Kate Flint Delivers Opening Lecture

by John Kucich

The Department of English inaugurates the school year each September with an opening lecture delivered by a member of the faculty. Last year, Professor Kate Flint presented a paper entitled “Modernity and the Native American in Victorian Britain.”

Over the course of her exceptionally prolific career, Professor Flint has produced a body of scholarship that makes her one the world’s most distinguished authorities on Victorian literature and culture. The range of her work, which includes studies of fiction, poetry, art, popular science, psychoanalysis, visual culture, the periodical press, and, most recently, transatlantic representations of Native American culture, is unparalleled. Her book, The Victorians and the Visual Imagination, which won the British Academy’s 2002 Rose Mary Crawshay Prize for the best work of literary scholarship by a woman writer of the year, is a comprehensive study of the relationship between Victorian art and literature. Her landmark book, The Woman Reader, 1837-1914, is a groundbreaking analysis of Victorian controversies surrounding issues of women’s reading and has since become standard reading for students of nineteenth century women’s studies.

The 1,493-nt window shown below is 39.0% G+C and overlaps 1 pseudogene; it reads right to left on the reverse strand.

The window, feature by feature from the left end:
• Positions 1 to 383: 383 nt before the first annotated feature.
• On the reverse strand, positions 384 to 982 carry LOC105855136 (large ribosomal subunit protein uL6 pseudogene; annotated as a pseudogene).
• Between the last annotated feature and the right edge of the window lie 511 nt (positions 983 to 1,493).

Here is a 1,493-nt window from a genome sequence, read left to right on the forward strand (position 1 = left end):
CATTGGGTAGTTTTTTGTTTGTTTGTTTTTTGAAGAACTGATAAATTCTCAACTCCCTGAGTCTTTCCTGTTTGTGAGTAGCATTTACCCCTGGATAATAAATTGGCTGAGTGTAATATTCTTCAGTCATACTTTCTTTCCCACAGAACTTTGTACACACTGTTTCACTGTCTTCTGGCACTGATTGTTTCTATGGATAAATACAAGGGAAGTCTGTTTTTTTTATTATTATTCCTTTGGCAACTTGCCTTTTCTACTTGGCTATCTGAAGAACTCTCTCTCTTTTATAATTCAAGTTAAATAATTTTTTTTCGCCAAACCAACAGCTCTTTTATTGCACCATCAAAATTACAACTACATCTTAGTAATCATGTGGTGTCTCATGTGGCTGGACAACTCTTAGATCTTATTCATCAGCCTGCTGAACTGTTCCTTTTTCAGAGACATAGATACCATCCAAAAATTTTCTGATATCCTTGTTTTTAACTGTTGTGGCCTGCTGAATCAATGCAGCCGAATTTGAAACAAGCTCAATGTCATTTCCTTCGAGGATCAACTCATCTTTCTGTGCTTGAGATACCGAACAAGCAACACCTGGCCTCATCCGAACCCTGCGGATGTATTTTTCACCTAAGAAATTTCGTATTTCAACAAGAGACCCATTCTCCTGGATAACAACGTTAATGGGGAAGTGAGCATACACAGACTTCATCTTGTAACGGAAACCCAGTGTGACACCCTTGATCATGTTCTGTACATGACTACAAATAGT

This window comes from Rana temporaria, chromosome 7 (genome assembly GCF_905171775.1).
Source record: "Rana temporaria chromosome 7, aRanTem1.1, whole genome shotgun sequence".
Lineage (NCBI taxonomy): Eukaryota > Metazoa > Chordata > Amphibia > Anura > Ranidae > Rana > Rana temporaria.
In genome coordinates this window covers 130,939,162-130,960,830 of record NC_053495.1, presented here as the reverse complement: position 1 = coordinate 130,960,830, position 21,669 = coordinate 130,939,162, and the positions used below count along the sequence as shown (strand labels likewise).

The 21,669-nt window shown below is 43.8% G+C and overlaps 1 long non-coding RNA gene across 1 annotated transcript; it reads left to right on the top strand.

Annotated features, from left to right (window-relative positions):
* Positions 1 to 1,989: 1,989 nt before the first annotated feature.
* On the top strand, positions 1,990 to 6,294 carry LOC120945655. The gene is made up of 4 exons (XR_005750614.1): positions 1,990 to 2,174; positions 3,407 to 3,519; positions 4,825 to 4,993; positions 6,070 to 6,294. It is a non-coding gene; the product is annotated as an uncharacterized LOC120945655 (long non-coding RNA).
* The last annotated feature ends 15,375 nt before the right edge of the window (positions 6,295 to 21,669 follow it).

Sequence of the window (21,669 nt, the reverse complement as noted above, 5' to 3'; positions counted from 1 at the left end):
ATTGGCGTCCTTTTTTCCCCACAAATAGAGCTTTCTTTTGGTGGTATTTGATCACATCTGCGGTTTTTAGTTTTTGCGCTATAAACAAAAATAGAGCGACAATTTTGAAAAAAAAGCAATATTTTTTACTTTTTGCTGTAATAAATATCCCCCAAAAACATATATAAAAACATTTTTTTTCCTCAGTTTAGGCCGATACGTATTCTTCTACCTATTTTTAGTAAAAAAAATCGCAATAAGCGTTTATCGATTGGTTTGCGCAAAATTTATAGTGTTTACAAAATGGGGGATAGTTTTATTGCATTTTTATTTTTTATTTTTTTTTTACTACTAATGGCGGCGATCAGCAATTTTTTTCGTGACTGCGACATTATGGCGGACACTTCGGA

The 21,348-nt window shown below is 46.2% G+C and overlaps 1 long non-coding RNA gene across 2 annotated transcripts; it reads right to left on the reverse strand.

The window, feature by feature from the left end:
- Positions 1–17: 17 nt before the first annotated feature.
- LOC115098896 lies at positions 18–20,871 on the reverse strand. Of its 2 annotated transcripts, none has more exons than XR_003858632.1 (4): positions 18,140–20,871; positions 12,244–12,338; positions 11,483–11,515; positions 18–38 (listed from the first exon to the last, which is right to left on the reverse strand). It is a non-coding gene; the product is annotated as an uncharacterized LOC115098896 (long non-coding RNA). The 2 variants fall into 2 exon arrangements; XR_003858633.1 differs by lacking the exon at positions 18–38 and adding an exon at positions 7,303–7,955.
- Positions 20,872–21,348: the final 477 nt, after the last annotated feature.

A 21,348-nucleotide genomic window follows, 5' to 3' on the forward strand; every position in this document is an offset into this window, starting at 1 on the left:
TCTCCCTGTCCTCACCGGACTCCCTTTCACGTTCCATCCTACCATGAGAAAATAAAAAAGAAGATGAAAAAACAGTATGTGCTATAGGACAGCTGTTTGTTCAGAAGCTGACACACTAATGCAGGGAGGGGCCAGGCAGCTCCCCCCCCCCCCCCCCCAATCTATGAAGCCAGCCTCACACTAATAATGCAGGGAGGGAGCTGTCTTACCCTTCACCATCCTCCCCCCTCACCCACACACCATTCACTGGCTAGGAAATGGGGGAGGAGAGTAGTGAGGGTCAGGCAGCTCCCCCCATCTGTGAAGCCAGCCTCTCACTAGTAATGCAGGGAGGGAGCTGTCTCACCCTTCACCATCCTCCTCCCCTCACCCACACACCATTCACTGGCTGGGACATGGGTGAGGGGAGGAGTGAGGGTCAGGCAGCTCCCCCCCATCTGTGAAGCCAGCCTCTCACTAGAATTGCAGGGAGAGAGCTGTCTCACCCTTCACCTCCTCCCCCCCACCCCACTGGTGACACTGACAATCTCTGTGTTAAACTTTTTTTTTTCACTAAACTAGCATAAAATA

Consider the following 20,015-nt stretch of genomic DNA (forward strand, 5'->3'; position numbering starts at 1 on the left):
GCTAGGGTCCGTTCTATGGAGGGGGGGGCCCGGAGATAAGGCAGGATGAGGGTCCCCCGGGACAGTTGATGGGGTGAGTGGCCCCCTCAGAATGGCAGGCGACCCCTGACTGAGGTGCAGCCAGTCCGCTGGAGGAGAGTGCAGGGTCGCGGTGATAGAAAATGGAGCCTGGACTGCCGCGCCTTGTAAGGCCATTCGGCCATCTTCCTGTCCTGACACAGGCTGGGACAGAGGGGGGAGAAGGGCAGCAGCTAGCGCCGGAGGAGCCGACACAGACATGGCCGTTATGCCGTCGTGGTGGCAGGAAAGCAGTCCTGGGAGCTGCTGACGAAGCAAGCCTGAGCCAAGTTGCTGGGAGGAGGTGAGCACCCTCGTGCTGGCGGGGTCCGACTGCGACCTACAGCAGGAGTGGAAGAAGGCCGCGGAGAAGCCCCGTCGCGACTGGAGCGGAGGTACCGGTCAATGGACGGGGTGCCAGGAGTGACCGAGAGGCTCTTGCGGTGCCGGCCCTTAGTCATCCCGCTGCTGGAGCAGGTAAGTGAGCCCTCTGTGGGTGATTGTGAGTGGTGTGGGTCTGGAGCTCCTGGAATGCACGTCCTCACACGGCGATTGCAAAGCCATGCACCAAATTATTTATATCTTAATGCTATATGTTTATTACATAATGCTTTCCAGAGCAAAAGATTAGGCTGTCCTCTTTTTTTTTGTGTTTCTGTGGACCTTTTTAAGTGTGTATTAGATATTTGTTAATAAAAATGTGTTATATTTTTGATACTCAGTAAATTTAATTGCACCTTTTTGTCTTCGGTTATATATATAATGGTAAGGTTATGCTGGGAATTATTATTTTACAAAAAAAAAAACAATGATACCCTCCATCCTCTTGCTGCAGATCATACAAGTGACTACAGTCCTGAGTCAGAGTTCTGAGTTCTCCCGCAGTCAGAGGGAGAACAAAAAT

In her lecture, Professor Flint outlined some of the discoveries and conclusions from her forthcoming book, The Transatlantic Indian, 1776-1930, which promises to be a definitive study of representations of Native Americans in British and American culture. She contended that the figure of the Indian is inseparable not just from the culture and politics of American expansionism, but also from Britain’s interpretation of its imperial role. The Indian was a touchstone for British perceptions of its lost American colony, but the frequent visits of many Native Americans to Britain demonstrated that they were not the declining or degenerate race that popular culture had made them out to be. Many Britons saw mistreatment of the Indian as a symbol of what they perceived had gone wrong with the United States. These perceptions played a chastening role in British attitudes toward native peoples in their own colonies. Although traditionalism has long been a hallmark of Native American culture, Professor Flint demonstrated that the concept of tradition in Indian society existed in dialogue with western modernity, rather than simply in opposition to it.